Howard Marks put it nicely when he said that, rather than worrying about share price volatility, 'The possibility of permanent loss is the risk I worry about... and every practical investor I know worries about. So it might be obvious that you need to consider debt, when you think about how risky any given stock is, because too much debt can sink a company. Importantly, Healthcare Services Group, Inc. (NASDAQ:HCSG) does carry debt. But should shareholders be worried about its use of debt?
Why Does Debt Bring Risk?
Debt and other liabilities become risky for a business when it cannot easily fulfill those obligations, either with free cash flow or by raising capital at an attractive price. Part and parcel of capitalism is the process of 'creative destruction' where failed businesses are mercilessly liquidated by their bankers. However, a more frequent (but still costly) occurrence is where a company must issue shares at bargain-basement prices, permanently diluting shareholders, just to shore up its balance sheet. Of course, debt can be an important tool in businesses, particularly capital heavy businesses. The first step when considering a company's debt levels is to consider its cash and debt together.
What Is Healthcare Services Group's Net Debt?
You can click the graphic below for the historical numbers, but it shows that Healthcare Services Group had US$30.0m of debt in June 2019, down from US$40.5m, one year before. However, it does have US$95.7m in cash offsetting this, leading to net cash of US$65.7m.
A Look At Healthcare Services Group's Liabilities
According to the last reported balance sheet, Healthcare Services Group had liabilities of US$151.4m due within 12 months, and liabilities of US$109.1m due beyond 12 months. Offsetting this, it had US$95.7m in cash and US$346.8m in receivables that were due within 12 months. So it can boast US$182.0m more liquid assets than total liabilities.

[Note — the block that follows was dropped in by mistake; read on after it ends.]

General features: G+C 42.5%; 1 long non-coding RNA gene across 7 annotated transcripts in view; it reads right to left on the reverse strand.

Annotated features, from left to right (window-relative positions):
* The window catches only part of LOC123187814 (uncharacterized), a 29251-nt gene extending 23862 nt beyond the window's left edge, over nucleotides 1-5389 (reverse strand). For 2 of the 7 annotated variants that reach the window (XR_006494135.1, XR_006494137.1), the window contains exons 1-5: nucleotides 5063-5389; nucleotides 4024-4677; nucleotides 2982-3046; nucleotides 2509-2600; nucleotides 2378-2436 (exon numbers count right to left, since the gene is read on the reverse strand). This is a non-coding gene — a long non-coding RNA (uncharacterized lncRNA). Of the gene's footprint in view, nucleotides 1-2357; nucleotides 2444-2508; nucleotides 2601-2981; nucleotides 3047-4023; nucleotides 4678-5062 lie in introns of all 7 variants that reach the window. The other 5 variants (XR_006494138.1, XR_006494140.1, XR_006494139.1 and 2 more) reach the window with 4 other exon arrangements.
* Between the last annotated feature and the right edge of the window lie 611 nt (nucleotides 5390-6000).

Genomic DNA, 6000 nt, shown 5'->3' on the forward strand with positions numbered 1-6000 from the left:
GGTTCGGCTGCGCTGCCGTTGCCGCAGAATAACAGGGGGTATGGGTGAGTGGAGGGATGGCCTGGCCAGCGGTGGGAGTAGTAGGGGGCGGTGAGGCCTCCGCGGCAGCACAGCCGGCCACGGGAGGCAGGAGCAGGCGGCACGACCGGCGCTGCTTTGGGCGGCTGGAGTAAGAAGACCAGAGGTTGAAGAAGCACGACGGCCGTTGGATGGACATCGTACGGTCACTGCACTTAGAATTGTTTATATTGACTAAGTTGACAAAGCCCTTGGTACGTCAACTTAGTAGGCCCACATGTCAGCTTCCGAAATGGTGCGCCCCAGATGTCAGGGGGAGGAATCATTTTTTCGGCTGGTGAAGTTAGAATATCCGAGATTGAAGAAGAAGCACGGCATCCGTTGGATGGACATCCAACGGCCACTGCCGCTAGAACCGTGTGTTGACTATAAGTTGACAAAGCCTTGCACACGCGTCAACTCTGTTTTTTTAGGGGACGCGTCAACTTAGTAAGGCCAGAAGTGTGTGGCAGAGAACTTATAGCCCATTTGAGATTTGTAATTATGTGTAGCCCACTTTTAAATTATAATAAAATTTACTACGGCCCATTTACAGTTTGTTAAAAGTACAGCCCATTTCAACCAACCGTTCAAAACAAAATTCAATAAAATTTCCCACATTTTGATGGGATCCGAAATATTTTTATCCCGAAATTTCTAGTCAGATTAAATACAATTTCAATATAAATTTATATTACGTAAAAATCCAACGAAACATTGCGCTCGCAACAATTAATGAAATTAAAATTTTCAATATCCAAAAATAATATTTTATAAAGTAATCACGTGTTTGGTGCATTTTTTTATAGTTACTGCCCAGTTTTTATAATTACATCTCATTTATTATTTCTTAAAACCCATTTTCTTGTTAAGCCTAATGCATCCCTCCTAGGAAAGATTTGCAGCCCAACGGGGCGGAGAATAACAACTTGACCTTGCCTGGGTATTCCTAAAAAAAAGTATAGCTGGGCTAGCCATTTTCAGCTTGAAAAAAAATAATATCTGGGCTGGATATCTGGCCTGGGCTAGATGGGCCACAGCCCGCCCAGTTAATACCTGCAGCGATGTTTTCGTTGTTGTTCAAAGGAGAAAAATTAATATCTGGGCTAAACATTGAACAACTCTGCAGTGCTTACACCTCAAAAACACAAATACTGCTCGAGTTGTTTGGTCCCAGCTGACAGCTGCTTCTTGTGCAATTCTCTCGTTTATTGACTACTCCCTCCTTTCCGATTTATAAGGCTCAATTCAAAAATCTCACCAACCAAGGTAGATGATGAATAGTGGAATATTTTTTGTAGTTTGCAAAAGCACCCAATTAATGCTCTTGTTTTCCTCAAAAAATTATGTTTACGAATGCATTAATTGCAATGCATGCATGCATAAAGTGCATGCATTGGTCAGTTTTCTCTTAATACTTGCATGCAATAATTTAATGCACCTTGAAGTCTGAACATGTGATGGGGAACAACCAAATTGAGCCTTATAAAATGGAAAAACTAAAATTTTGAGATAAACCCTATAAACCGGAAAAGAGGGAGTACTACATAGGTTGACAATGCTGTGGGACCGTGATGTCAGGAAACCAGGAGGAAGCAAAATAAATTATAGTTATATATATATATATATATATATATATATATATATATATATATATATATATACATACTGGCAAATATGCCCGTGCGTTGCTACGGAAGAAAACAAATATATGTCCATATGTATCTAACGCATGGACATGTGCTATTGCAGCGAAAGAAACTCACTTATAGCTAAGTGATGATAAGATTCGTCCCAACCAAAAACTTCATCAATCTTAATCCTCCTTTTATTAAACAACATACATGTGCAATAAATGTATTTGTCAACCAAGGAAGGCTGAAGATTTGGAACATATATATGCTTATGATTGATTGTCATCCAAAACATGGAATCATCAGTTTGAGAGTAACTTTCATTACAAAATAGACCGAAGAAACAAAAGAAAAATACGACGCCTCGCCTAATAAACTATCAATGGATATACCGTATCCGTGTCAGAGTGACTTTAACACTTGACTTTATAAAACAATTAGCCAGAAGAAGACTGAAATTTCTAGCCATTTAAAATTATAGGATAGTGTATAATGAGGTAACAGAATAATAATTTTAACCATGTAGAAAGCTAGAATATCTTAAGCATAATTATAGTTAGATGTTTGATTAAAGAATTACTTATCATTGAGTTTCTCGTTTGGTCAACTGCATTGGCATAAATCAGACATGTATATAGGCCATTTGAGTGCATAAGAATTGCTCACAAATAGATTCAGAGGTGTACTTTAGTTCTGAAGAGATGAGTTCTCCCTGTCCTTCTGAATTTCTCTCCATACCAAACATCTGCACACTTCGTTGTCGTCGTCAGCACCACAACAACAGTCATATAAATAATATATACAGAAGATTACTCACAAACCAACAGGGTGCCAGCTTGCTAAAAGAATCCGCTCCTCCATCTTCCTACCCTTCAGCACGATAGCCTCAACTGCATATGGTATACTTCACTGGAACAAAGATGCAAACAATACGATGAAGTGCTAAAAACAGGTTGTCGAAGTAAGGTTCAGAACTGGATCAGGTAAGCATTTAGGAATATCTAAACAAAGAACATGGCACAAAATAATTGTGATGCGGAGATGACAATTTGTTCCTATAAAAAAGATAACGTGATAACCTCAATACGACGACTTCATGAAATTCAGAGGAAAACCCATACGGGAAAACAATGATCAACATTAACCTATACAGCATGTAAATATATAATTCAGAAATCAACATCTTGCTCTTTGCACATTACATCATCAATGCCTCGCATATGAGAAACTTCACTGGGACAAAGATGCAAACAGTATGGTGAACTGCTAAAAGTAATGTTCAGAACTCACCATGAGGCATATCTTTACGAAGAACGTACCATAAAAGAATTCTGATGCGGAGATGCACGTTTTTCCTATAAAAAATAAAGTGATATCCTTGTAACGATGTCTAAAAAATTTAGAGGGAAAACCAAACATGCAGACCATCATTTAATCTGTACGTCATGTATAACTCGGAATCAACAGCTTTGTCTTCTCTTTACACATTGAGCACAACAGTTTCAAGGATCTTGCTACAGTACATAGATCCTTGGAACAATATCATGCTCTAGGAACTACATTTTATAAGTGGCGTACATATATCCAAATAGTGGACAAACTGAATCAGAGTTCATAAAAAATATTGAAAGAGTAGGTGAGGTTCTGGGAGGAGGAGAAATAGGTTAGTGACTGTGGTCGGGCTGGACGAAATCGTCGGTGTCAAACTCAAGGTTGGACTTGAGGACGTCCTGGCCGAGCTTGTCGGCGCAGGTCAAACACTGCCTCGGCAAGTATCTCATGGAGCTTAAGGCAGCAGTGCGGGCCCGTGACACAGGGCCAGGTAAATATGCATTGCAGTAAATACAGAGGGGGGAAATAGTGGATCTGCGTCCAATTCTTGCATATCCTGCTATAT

This short term liquidity is a sign that Healthcare Services Group could probably pay off its debt with ease, as its balance sheet is far from stretched. Simply put, the fact that Healthcare Services Group has more cash than debt is arguably a good indication that it can manage its debt safely.
Fortunately, Healthcare Services Group grew its EBIT by 9.0% in the last year, making that debt load look even more manageable. There's no doubt that we learn most about debt from the balance sheet. But ultimately the future profitability of the business will decide if Healthcare Services Group can strengthen its balance sheet over time. So if you're focused on the future you can check out this free report showing analyst profit forecasts.
But our final consideration is also important, because a company cannot pay debt with paper profits; it needs cold hard cash. Healthcare Services Group may have net cash on the balance sheet, but it is still interesting to look at how well the business converts its earnings before interest and tax (EBIT) to free cash flow, because that will influence both its need for, and its capacity to manage debt. In the last three years, Healthcare Services Group's free cash flow amounted to 36% of its EBIT, less than we'd expect. That's not great, when it comes to paying down debt.
While we empathize with investors who find debt concerning, you should keep in mind that Healthcare Services Group has net cash of US$65.7m, as well as more liquid assets than liabilities. And it also grew its EBIT by 9.0% over the last year. So is Healthcare Services Group's debt a risk? It doesn't seem so to us. We'd be motivated to research the stock further if we found out that Healthcare Services Group insiders have bought shares recently. If you would too, then you're in luck, since today we're sharing our list of reported insider transactions for free.
At the end of the day, it's often better to focus on companies that are free from net debt. You can access our special list of such companies (all with a track record of profit growth). It's free.
We aim to bring you long-term focused research analysis driven by fundamental data. Note that our analysis may not factor in the latest price-sensitive company announcements or qualitative material.
If you spot an error that warrants correction, please contact the editor at firstname.lastname@example.org. This article by Simply Wall St is general in nature. It does not constitute a recommendation to buy or sell any stock, and does not take account of your objectives, or your financial situation. Simply Wall St has no position in the stocks mentioned. Thank you for reading.